Research & Innovation
YOU STILL DO NOT USE A COMPUTER?
Is it time to tame the electronic monster? This month's column is for those who still do not use a computer, or who wish to help someone else start using one. Most of the non-computer users I meet are...
March 1, 1999 By Pulp & Paper Canada
Is it time to tame the electronic monster? This month’s column is for those who still do not use a computer, or who wish to help someone else start using one. Most of the non-computer users I meet are in my age group (50 plus) and do not need to use a computer to survive in the working world. Kids and those who must have computer knowledge for their work are already over the initial learning hump and are comfortable with a computer as an everyday tool or toy.
There are many advantages for virtually everyone reading this magazine, as well as most of their spouses, colleagues and perhaps parents, to learn to use a computer. At work, most people will find life easier if they can use a computer first-hand, instead of relying on a secretary, assistant or other colleague to hit the keyboard, read the E-mail, etc, on their behalf.
In personal life, computers are great for accessing the Internet for news or amusement, as well as for communicating with friends, children and grandchildren. Despite the steady reduction in telephone costs, E-mail still has many advantages for parents communicating with itinerant offspring across time zones.
While the newspapers and TV provide lots of news, the Internet is the best source of news on issues that are not widely popular. Try finding an update on the current round the world yacht race (http://www.aroundalone.com/index.fhtml), or the progress of the independence movement in Scotland (http://www.theherald.co.uk/home.html), the minutes of the Black Liquor Recovery Boiler Advisory Committee (www.blrbac.org), or last Saturday’s soccer scores in Australia on CBC Newsworld or CNN. These items are all on the Internet, at any time of your choosing.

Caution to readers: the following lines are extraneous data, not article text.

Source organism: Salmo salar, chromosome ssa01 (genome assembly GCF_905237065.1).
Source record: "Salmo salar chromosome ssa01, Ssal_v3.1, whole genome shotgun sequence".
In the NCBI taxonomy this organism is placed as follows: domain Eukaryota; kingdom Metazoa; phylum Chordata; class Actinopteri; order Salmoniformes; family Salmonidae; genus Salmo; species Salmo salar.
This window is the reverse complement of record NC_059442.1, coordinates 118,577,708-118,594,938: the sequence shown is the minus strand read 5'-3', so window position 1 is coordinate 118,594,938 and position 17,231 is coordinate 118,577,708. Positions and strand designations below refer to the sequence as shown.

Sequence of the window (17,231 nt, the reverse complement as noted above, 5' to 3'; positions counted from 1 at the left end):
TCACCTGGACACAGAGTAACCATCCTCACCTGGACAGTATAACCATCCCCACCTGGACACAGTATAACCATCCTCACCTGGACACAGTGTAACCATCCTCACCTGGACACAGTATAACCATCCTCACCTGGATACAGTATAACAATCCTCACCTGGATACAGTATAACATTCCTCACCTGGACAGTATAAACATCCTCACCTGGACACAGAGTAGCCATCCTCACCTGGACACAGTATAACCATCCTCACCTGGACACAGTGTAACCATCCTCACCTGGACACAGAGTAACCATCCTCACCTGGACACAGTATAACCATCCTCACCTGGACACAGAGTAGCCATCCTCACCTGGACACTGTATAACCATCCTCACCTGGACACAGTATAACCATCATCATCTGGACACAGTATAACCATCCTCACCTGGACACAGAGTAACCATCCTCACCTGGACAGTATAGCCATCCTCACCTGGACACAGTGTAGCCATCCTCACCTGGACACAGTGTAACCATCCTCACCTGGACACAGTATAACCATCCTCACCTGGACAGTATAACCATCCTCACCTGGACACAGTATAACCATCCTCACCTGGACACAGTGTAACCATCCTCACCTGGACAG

Most newspapers around the world have summaries on the Internet, so you can obtain local news on your hometown or a location to which you may be travelling.
WHAT TO DO WITH ONE
The two most common uses of a computer are writing letters or reports, and reading the Internet.
It is a lot easier to write anything longer than about five lines with a computer than to write it by hand. If you wish to produce typewritten text, then it is a LOT more convenient to do so directly than to hand write it, have it typed and then check it.
Many people also use computers to develop tables of numbers (using spreadsheet software), and preparing presentations for slides or overheads. If the computer is properly set up, anyone who has the know-how to draft such documents on paper can learn how to use the computer sufficiently well to save time, with only an hour or so of coaching and practice.
The most common reason expressed by most engineers, managers and others in similar job positions is that they do not have time to learn. Today, virtually no time is required, provided that someone else takes care of setting up the computer as described below.
For new users, learning to use the beasts should be like a teenager learning to drive Dad’s car. He/she need only learn to drive safely around town, and will, at least initially, probably not be interested in where and how to buy a car, which car to buy, when to get maintenance done, etc. If dad takes care of everything, the child might not even have to know how to read the gas gauge, or know what insurance is all about.